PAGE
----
Research Helps Patients Beat Unexplained Shoulder Pain
The patient had shoulder pain but tests couldn’t pinpoint the cause. Another couldn’t sleep because of the discomfort. A third couldn’t do even the most basic of everyday activities like shower, cook or drive a car. None of them knew what was causing the pain.
CHI Health Orthopedic Surgeon Matthew Dilisio, MD, set out to “explain the unexplained.”
And he did. With his research team, Dilisio discovered “new ways the shoulder tendon degenerates that are invisible to other testing modalities.” This opened the door to treatment options for patients who couldn’t be helped before. Even with previous MRIs and surgeries they hadn’t found relief.
By analyzing discarded symptomatic biceps tendons in the shoulder after surgery, Dilisio and his research team found a novel degenerative process that explained why a seemingly normal tendon can cause so much pain in patients.
“Now that we better understand these unique inflammatory pathways of the biceps tendon,” he said, “we are able to easily treat these problems with a minimally invasive 20-minute procedure.
The procedure is biceps tenodesis, in which the tendon is removed from the shoulder joint and re-attached farther down the humerus.
“The results of this surgery are excellent,” Dilisio said, “and many patients who previously had unexplained shoulder pain can now be helped with this procedure.” He’s seen patients get back to simple everyday activities, sleep through the night again and participate in favorite activities.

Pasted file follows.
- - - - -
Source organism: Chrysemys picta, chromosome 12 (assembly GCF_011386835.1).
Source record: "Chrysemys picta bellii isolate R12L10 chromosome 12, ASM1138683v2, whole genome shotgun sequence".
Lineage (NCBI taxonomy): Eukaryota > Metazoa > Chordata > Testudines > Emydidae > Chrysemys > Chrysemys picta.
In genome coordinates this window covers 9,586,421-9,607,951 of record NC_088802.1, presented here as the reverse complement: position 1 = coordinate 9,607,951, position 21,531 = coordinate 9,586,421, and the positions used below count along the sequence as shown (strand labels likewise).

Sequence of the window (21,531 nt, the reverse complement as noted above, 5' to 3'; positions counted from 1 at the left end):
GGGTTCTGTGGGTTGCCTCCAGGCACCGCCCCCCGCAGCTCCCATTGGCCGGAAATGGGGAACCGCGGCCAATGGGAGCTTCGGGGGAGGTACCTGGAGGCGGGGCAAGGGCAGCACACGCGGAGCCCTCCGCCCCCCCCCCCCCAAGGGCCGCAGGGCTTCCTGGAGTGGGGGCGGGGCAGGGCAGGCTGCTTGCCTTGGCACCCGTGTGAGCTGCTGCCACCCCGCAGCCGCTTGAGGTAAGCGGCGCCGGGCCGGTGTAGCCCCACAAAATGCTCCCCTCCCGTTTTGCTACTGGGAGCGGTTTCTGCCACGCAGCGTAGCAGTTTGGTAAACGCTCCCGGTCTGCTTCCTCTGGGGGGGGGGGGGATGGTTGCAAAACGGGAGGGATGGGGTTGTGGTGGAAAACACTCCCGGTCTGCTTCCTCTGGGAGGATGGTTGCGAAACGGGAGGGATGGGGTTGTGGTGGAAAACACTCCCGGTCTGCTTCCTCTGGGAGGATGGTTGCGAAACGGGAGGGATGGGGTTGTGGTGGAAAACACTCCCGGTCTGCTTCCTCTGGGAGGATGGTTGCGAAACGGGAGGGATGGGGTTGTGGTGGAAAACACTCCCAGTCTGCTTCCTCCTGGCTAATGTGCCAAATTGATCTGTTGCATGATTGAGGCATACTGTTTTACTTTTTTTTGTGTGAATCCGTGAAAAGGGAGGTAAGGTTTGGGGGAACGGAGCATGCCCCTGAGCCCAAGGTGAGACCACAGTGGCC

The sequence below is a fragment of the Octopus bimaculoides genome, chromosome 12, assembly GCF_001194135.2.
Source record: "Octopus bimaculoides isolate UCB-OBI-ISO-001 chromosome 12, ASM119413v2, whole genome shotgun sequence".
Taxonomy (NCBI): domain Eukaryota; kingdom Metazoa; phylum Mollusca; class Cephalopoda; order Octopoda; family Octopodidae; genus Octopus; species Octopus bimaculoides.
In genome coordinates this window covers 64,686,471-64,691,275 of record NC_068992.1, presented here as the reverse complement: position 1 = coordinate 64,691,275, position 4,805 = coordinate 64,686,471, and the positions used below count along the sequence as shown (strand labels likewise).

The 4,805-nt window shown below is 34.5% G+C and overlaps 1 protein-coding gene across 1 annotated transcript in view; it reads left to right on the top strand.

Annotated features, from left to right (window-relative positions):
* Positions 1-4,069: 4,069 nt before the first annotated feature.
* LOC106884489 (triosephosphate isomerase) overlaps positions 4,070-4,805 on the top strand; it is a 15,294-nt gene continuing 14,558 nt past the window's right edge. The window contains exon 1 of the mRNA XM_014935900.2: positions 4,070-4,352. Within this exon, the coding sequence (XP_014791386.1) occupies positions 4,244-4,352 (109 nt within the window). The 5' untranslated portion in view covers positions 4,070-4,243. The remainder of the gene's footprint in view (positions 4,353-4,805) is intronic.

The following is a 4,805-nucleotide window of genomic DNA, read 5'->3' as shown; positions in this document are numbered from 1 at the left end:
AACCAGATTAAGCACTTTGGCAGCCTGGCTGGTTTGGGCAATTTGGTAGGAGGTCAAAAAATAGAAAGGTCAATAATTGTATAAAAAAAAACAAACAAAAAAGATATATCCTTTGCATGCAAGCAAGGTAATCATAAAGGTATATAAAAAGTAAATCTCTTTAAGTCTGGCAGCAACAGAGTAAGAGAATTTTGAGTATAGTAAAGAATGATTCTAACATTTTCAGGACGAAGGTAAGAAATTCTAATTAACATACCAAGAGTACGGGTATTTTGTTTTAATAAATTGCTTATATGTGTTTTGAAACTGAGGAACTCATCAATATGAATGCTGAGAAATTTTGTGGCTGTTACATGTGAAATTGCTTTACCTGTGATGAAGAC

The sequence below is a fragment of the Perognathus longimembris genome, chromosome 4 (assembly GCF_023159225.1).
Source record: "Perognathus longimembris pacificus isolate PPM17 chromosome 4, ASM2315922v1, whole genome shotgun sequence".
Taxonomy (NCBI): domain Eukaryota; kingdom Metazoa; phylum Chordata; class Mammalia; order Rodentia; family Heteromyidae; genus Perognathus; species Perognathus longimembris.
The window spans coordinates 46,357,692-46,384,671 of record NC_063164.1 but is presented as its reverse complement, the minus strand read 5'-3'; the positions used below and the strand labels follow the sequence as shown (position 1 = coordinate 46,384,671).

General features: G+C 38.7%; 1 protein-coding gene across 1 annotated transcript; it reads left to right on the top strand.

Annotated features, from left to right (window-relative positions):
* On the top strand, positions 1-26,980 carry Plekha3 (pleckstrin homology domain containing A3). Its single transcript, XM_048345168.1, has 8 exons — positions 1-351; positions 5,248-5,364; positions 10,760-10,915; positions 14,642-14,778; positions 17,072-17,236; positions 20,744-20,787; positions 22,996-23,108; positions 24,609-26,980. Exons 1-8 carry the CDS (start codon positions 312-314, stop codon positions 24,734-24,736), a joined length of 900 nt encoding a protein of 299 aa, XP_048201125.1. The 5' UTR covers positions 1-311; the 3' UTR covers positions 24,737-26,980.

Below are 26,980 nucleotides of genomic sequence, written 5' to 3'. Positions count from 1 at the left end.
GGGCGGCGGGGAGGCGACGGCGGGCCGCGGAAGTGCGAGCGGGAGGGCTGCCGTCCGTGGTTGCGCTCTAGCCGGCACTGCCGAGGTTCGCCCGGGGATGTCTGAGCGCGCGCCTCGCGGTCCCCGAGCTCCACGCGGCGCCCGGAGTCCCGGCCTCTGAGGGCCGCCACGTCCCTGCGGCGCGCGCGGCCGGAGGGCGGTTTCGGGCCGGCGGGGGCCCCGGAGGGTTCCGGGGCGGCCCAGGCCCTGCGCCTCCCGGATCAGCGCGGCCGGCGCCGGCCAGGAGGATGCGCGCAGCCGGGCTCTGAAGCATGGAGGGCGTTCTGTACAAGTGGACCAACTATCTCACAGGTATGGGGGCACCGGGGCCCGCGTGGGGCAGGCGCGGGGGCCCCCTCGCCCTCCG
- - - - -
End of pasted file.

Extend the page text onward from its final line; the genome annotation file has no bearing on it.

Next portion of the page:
With his experience in biomechanics research, Dilisio was also able to study the fatty infiltration of the shoulder. After surgery, fat can sometimes invade the tendon area, preventing healing and blocking muscle tissue. “It’s as though you’ve just changed the tires on a car with no motor,” he said.
To get answers, he teamed up with Devendra Agrawal, PhD, in Creighton University’s Department of Clinical and Translational Science. He had previously studied the negative inflammatory effect of fat on cardiac tissue. The two of them, along with postdoctoral researcher Finosh Thankam, PhD, discovered a significant upregulation of certain proteins, known as TREMs, in shoulders that demonstrated arthritis. These molecules are a potential therapeutic target for novel medications that may help patients suffering from joint pain.
Their findings were recently published in Molecular and Cellular Biochemistry. Dilisio has published numerous articles over the past year.
The orthopedic surgeon also explored a possible link between shoulder tendon problems and vitamin D deficiencies. The work was a “springboard,” he said, to his work on the fatty infiltration of the shoulder.
Dilisio and his team just submitted a $2.5 million grant application to the National Institutes of Health. Everyone’s work “is going to put our orthopedic department on the map,” he said.